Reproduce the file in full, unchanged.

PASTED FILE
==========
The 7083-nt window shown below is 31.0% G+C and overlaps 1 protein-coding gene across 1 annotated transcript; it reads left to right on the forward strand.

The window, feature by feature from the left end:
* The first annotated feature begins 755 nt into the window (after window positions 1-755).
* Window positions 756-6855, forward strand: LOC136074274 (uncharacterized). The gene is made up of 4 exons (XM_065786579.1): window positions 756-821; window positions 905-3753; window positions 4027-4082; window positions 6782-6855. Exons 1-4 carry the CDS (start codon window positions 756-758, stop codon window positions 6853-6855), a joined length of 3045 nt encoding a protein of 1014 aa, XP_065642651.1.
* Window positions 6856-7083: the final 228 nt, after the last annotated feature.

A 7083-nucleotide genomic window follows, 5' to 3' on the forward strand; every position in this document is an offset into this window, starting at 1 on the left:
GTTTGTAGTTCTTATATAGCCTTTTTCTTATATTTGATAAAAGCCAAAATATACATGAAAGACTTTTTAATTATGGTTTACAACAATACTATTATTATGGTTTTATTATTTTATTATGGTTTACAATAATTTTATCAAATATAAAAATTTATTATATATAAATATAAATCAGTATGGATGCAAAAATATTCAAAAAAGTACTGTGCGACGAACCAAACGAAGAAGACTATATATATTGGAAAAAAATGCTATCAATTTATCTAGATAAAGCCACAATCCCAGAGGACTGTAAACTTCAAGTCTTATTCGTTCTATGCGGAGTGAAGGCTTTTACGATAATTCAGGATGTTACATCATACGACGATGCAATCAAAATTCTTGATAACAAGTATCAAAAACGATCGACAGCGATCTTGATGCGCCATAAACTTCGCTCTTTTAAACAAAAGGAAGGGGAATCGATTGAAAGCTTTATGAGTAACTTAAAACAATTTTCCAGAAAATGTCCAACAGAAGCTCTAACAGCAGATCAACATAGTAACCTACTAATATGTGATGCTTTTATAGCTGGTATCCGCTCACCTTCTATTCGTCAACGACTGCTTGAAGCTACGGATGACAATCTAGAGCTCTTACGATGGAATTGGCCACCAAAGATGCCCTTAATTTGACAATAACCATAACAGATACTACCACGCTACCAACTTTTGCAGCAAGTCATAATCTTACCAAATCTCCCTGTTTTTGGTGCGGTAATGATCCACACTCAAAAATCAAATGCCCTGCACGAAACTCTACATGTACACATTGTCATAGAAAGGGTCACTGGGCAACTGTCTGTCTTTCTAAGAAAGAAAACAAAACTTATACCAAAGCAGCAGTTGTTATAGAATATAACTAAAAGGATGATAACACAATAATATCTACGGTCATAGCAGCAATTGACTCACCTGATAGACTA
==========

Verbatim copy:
The 7083-nt window shown below is 31.0% G+C and overlaps 1 protein-coding gene across 1 annotated transcript; it reads left to right on the forward strand.

The window, feature by feature from the left end:
* The first annotated feature begins 755 nt into the window (after window positions 1-755).
* Window positions 756-6855, forward strand: LOC136074274 (uncharacterized). The gene is made up of 4 exons (XM_065786579.1): window positions 756-821; window positions 905-3753; window positions 4027-4082; window positions 6782-6855. Exons 1-4 carry the CDS (start codon window positions 756-758, stop codon window positions 6853-6855), a joined length of 3045 nt encoding a protein of 1014 aa, XP_065642651.1.
* Window positions 6856-7083: the final 228 nt, after the last annotated feature.

A 7083-nucleotide genomic window follows, 5' to 3' on the forward strand; every position in this document is an offset into this window, starting at 1 on the left:
GTTTGTAGTTCTTATATAGCCTTTTTCTTATATTTGATAAAAGCCAAAATATACATGAAAGACTTTTTAATTATGGTTTACAACAATACTATTATTATGGTTTTATTATTTTATTATGGTTTACAATAATTTTATCAAATATAAAAATTTATTATATATAAATATAAATCAGTATGGATGCAAAAATATTCAAAAAAGTACTGTGCGACGAACCAAACGAAGAAGACTATATATATTGGAAAAAAATGCTATCAATTTATCTAGATAAAGCCACAATCCCAGAGGACTGTAAACTTCAAGTCTTATTCGTTCTATGCGGAGTGAAGGCTTTTACGATAATTCAGGATGTTACATCATACGACGATGCAATCAAAATTCTTGATAACAAGTATCAAAAACGATCGACAGCGATCTTGATGCGCCATAAACTTCGCTCTTTTAAACAAAAGGAAGGGGAATCGATTGAAAGCTTTATGAGTAACTTAAAACAATTTTCCAGAAAATGTCCAACAGAAGCTCTAACAGCAGATCAACATAGTAACCTACTAATATGTGATGCTTTTATAGCTGGTATCCGCTCACCTTCTATTCGTCAACGACTGCTTGAAGCTACGGATGACAATCTAGAGCTCTTACGATGGAATTGGCCACCAAAGATGCCCTTAATTTGACAATAACCATAACAGATACTACCACGCTACCAACTTTTGCAGCAAGTCATAATCTTACCAAATCTCCCTGTTTTTGGTGCGGTAATGATCCACACTCAAAAATCAAATGCCCTGCACGAAACTCTACATGTACACATTGTCATAGAAAGGGTCACTGGGCAACTGTCTGTCTTTCTAAGAAAGAAAACAAAACTTATACCAAAGCAGCAGTTGTTATAGAATATAACTAAAAGGATGATAACACAATAATATCTACGGTCATAGCAGCAATTGACTCACCTGATAGACTA